GRE Tunnel : Small Packet Padding in GRE tunnel

Generic Routing Encapsulation (GRE) is a tunneling protocol developed by Cisco Systems that can encapsulate a wide variety of network layer protocols inside virtual point-to-point links over an Internet Protocol internetwork. GRE packets that are encapsulated within IP use IP protocol type 47. GRE encapsulation includes a 4 byte GRE header and a 20 Byte IP field.

The GRE encapsulated packets is encrypted by a third party encryption device. This encryptor drops frames that have extra padding which applies to any native ethernet frame that was received by the 7K and less than 64 bytes.

Theoretically the padding is no longer required since the GRE encapsulation will ensure that the frame is now above the minimum ethernet size. 

Fig 1.1- GRE Tunnel between Nexus 7k 
Also the padding is on the layer 2 and not on Layer 3 as you notice in the snapshots. Hardware switching platforms retaining the padding is an expected behaviour. Changes will have to be made by the encryption device to allow the padded packets to pass through.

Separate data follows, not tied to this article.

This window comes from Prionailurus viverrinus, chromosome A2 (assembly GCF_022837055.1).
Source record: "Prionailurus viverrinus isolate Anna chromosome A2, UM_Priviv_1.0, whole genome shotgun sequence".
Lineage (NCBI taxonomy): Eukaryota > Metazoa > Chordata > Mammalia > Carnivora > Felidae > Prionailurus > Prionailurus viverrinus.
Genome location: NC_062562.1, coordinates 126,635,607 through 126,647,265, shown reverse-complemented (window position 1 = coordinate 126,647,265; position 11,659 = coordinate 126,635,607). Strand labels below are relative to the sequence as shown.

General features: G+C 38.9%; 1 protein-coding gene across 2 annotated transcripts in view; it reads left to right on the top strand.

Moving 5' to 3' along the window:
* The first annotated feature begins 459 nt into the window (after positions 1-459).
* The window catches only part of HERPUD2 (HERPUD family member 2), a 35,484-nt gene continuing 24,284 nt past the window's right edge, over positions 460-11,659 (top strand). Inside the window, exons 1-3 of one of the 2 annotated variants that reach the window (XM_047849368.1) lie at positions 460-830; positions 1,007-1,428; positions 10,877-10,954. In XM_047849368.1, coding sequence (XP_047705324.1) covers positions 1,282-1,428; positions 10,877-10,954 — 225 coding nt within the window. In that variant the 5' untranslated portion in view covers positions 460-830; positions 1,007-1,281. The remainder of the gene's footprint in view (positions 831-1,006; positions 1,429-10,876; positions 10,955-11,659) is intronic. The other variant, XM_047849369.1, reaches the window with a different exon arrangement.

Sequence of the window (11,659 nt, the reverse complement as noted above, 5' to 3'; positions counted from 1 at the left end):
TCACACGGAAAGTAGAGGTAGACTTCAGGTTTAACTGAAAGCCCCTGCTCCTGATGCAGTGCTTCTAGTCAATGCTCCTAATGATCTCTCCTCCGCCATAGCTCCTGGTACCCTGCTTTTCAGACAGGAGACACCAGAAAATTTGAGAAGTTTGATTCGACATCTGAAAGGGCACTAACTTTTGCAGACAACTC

What is a smaller size packet?
There is a possibility of a small to nothing payload that could be sent across the network. These packets could be any IP packet. 
Fig 1.2- Packets captured
Both these packets shown in the below diagram have to be padded so that they meet the minimum Ethernet frame size which is 64 bytes (This includes a 4 byte FCS which is not shown on Wireshark)

Fig 1.3- Packet Padding
When this packet has to pass through the GRE tunnel, certain devices (software routers like ISR) can strip off the padding while hardware based platform like Nexus 7K/Cat6800 etc will retain the padding.